Be Rich or Be Good: The Interaction Between Prosociality and Socioeconomic Status in Predicting Personal Benefits
Researchers and lay people alike have long held an interest in understanding the antecedents, mechanisms, and consequences of prosocial behaviours: Acts people behave in ways that benefit others, such as cooperation, altruism, care-giving, empathy, sympathy, and compassion. Numerous lines of inquiry have now documented that acting prosocially carries many benefits for not only the recipient, but also the actor. For instance, acting prosocially attracts social capital, social support, and boosts interpersonal relationships; prosociality also increases one’s well-being, happiness, and has long-term physical and mental health benefits. While much of the past work has focused on the main effects of prosociality on various positive outcomes, one area that has received limited attention is understanding the contextual factors and individual differences that moderate these relationships. In the present thesis, I focus on understanding how socioeconomic status (SES) acts as a moderator of the link between prosociality and numerous positive outcomes. In particular, I examined how prosociality is related to building social networks through weak ties, coping with daily stress, and building interpersonal skills. Across these relationships, I examined how SES moderates the link between prosociality and each outcome.
My research was guided by the SES-prosociality paradox: That while the rich have access to far greater resources – and thus the ability to act prosocially – it is the poor that tend to act most generously. I theorized that one reason for this paradox is that people across different SES strata benefit differently from acting prosocially. In particular, I reasoned that the people from lower SES backgrounds will tend to have stronger relationship between prosociality and various positive outcomes than people from higher SES backgrounds.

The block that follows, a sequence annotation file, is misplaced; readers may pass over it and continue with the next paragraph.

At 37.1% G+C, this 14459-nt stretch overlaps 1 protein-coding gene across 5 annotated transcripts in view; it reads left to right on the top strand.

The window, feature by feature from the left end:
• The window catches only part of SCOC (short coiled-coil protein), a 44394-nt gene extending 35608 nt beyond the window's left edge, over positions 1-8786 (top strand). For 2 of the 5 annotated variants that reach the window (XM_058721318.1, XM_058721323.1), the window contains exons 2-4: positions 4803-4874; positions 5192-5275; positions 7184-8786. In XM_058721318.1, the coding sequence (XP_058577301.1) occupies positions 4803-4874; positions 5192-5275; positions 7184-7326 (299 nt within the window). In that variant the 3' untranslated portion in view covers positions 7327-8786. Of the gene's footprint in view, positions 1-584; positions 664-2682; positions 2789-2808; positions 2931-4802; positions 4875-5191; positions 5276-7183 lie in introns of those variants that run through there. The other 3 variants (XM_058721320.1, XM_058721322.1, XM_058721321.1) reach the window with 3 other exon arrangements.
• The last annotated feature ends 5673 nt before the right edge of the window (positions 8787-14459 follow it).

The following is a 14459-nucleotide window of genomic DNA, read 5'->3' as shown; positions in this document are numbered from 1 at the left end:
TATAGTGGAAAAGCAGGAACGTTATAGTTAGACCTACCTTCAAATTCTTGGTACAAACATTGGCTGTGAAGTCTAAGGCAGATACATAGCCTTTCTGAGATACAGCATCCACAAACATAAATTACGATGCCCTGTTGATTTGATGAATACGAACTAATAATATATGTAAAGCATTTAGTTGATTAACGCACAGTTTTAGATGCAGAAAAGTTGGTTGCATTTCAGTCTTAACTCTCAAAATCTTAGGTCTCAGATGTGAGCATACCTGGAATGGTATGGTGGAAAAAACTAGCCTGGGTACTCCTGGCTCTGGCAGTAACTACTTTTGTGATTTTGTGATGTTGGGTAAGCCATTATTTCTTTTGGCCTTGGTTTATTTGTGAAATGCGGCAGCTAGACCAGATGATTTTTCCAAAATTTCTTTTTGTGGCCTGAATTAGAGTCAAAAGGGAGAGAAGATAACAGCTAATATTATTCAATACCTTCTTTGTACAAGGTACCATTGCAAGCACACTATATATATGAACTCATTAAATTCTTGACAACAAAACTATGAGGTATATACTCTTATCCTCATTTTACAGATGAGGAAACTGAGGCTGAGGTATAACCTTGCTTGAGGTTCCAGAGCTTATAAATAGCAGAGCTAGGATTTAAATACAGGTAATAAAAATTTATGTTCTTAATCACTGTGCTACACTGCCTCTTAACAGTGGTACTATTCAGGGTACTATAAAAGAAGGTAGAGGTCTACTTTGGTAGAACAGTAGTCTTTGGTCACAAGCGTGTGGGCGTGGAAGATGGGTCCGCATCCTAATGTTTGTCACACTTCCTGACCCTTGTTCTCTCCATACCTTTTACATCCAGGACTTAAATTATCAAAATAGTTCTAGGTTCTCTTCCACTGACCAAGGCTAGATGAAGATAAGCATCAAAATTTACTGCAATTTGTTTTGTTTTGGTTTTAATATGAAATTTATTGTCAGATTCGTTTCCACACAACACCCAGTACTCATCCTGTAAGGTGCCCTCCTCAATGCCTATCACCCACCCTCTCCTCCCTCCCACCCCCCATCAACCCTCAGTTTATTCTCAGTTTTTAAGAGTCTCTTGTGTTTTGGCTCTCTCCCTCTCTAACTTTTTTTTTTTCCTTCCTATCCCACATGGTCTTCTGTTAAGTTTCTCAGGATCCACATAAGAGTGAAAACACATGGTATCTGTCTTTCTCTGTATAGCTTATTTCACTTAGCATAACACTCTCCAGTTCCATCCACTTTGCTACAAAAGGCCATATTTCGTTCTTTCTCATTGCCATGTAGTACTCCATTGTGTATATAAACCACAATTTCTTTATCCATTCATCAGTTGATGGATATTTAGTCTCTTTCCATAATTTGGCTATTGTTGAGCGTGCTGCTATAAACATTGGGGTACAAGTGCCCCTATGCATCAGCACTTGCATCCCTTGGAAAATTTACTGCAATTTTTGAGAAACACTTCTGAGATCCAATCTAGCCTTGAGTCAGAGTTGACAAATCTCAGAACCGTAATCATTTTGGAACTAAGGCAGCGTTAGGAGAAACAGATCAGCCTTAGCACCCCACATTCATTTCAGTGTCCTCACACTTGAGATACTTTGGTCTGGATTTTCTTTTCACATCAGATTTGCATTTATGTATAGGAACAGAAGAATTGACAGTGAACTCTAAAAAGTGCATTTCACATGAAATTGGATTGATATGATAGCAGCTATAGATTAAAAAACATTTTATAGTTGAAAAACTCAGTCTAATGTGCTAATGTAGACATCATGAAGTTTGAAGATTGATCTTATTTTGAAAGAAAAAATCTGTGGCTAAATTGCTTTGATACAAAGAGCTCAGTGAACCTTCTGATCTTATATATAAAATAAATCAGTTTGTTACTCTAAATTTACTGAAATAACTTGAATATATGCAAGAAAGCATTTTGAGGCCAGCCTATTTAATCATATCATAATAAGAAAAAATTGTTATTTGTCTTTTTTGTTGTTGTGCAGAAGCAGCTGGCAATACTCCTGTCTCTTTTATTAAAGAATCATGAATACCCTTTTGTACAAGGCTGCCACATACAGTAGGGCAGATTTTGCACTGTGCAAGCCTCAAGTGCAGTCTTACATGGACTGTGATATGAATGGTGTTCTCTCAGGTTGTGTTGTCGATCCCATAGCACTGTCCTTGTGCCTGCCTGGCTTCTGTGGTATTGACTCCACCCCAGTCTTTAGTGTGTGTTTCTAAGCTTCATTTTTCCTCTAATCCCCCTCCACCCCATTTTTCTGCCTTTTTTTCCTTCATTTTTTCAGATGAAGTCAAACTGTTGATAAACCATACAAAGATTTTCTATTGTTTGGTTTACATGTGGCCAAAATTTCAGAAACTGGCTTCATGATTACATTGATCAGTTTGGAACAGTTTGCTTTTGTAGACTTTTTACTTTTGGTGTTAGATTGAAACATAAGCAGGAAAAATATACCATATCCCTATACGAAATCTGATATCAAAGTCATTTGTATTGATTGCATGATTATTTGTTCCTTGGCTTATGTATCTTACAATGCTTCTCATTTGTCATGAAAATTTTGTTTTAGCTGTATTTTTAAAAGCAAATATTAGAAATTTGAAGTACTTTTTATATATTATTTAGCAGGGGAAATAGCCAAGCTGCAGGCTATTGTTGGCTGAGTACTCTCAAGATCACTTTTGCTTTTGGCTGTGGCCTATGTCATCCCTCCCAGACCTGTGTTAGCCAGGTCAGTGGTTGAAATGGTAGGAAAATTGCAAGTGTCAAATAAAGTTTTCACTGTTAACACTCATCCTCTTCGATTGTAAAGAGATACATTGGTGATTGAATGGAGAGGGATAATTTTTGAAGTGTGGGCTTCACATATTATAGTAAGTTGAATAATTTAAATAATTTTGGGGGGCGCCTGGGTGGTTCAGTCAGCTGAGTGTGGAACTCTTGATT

To test this hypothesis, I conducted numerous empirical studies using multiple methods – analysing data from subjective reports via surveys and existing data from social media, running natural experiments, and conducting lab experiments using genetic and pharmacological challenge methods. In Chapters 2 and 3, I found that people who act prosocially tend to attract more weak social ties – this is only true for the relatively poor. In Chapter 4, I tested how empathic traits relate to better coping strategies for both lower and higher SES individuals, and found a complex pattern of differing benefits. Finally, in Chapter 5, I found that intranasal oxytocin improves emotional theory of mind, but only for the low SES individuals.